Tuesday, August 13, 2019


Threat Detection and Incident Response without Enrichment 

Why SOAR spends so much time gathering artifacts and what we can do to improve it

As an IT executive, I see SOC analysts frustrated with the incident response process on a daily basis.  From the SOC analyst’s perspective, the key requirement of any security analytics system is to easily take in and process telemetry data from a broad spectrum of logged activity across the enterprise and then easily and effectively communicate what the threat is, where to look for it, who owns the asset(s), and how to remediate it.  However, that’s not the incident lifecycle most SOC’s are living.  
Telemetry data is supposed to be helpful and answer more questions.  Sources for this data include network, host, application, end-point, external intelligence sources, and many, many more.  In other words, if it logs activity, collect it, and use it.  I’ve found that a SOC analyst expects three (3) primary deliverables from the analytics performed on all of this data when identifying a security incident:

  1. Detect – often times the information found in an incident or an alert from your SIEM vendor is enough to warrant further investigation. Without this step, we’re back in the Stone Age.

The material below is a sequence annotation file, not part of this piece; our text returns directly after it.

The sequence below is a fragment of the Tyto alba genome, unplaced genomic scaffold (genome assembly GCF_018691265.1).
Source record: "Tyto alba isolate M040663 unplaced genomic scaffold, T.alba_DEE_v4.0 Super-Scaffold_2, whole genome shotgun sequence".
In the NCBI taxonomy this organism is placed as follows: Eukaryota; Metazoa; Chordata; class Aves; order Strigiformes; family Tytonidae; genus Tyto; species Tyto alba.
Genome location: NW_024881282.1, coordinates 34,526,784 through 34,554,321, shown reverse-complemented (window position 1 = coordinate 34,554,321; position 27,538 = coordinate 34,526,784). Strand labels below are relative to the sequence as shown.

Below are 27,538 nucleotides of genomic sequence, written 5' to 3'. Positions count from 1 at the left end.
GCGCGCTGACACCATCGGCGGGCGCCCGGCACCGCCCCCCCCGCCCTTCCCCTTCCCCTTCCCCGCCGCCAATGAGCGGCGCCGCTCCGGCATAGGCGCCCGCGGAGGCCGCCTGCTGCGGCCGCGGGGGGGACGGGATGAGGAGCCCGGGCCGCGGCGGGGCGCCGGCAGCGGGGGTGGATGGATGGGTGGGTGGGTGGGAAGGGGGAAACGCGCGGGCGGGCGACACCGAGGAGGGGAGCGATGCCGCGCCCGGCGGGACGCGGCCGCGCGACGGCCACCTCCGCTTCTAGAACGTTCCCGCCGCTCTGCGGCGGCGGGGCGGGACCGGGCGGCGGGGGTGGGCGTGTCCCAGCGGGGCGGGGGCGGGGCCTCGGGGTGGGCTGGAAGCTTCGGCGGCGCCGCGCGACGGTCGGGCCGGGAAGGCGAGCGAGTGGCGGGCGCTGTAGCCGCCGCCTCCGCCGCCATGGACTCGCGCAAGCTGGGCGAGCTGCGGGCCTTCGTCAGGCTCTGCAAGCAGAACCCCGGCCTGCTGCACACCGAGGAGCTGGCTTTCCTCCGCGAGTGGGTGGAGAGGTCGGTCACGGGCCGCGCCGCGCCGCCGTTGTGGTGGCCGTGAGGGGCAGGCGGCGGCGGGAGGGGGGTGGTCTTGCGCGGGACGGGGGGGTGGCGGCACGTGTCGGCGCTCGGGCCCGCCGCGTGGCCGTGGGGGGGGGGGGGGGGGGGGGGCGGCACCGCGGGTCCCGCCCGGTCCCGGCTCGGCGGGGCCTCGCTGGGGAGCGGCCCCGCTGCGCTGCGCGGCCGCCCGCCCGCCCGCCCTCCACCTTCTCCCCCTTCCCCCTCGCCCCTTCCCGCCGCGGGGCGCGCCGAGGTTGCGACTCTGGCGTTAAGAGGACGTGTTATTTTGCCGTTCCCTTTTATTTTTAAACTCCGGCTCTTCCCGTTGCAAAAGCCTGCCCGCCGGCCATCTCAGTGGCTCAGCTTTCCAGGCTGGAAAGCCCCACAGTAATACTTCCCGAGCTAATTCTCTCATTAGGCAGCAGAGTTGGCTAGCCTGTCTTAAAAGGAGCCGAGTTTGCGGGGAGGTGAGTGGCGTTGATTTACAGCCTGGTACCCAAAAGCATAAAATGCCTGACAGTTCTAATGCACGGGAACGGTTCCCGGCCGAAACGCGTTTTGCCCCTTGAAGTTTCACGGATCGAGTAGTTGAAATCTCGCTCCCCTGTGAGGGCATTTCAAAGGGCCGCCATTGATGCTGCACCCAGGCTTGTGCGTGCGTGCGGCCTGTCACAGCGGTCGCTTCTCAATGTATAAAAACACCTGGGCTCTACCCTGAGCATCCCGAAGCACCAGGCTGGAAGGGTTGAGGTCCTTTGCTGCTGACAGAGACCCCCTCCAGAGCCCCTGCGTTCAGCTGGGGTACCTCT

2. Validate – This is where we get stuck.  While the alarm, alert, incident or event (depending on your nomenclature), may have potential indicators of compromise, often times it warrants additional investigation about the context of this data.  Which application executed this?  What are the user’s permissions? Is this device joined to the domain? Which organization is it related to? Who is its asset owner? When was the last time this account was used? Have I seen this before?
  3. Prioritize – While most of us get stuck on “validate”, prioritization can also be difficult when a large number come in a short period of time. Where should we start? Patient Zero? Our Business Process Services?
As broad a spectrum as there is for the sources of the data, the expected results are simple: accuracy.  It is a fact, that better data drives better decision making and that goes for analytics engines as well.  In the case of security analytics, the best, most accurate decisions are made when the inbound streaming telemetry data has been enriched.